Obesity

Formerly known as Obesity Research, Obesity is the official journal of The Obesity Society. Available in print and online, Obesity is dedicated to increasing knowledge, fostering research, and promoting better treatment for people with obesity and their loved ones. Obesity publishes important peer-reviewed research, cutting-edge reviews, commentaries, and public health and medical developments.

Publisher
Nature Publishing Group

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Overweight & Obesity

New reports provide guidance for obesity care

Advocates for obesity prevention and treatment have designed two new resources for medical educators, healthcare providers and community programs that will enhance the level of care for patients, according to two new studies ...

Overweight & Obesity

Timing of exercise may be key to successful weight loss

In a study of 375 adults who have successfully maintained weight loss and who engage in moderate-to-vigorous intensity physical activity, most reported consistency in the time of day that they exercised, with early morning ...

Overweight & Obesity

Could that before-dinner drink make you eat more?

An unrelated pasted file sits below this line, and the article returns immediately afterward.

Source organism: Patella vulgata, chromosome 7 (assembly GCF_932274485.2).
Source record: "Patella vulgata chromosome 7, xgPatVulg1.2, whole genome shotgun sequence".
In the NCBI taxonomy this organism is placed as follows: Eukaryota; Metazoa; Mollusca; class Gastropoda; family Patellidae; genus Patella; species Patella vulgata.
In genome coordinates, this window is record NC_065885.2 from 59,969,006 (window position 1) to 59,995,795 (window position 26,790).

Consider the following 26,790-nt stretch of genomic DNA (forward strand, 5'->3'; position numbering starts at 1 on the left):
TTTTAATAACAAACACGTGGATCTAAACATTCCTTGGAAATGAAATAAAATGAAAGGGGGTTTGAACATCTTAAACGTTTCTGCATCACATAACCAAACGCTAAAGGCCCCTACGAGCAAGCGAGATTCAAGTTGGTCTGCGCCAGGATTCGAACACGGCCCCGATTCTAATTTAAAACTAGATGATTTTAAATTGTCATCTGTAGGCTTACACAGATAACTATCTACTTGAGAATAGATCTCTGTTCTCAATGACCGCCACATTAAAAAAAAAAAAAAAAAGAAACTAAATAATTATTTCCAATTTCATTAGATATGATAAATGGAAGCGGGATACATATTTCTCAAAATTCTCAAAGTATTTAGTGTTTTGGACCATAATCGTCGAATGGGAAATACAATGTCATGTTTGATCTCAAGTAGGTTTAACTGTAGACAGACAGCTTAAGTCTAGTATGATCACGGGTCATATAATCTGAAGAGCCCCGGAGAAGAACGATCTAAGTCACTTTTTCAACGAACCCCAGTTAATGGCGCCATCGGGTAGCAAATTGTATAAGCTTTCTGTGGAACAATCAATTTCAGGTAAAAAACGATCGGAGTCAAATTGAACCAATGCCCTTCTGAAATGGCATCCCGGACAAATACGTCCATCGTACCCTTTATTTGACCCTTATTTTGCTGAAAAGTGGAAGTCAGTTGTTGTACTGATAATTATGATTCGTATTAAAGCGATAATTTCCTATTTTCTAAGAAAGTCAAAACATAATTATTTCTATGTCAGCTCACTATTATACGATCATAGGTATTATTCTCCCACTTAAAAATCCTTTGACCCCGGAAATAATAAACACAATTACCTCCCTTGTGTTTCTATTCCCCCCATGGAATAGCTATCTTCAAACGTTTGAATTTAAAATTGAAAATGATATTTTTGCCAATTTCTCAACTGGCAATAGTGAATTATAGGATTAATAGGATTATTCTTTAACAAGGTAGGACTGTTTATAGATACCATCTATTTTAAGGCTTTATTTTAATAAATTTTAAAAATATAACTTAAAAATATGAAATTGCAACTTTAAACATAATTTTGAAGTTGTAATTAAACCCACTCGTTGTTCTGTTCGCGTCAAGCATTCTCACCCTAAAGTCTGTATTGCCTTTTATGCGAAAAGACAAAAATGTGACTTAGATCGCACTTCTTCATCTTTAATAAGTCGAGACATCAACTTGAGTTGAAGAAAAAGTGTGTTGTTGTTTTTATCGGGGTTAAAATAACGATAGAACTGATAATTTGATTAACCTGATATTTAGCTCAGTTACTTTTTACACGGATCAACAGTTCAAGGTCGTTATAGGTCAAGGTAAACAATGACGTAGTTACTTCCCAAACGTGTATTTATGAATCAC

(HealthDay)—Having a drink before dinner really may make some people eat more—by focusing the brain's attention on food aromas, a small study suggests.

Overweight & Obesity

Do mini-packaged snacks help you eat less junk?

In recent years countless food manufacturers have been "sub-packaging" their foods into smaller portions in an apparent effort to curb folks from overindulging. You can usually find 100 kcal multi-packs of chips, pretzels, ...

Overweight & Obesity

Most adolescents feel better after gastric bypass

Teenagers suffering from severe obesity generally feel worse than their peers, but after undergoing gastric bypass nearly all experience improved mental health. One in five, however, still suffers from symptoms of depression ...

Overweight & Obesity

Do you really think you're a foodie?

Think you're a foodie? Adventurous eaters, known as "foodies," are often associated with indulgence and excess. However, a new Cornell Food and Brand Lab study shows just the opposite -adventurous eaters weigh less and may ...

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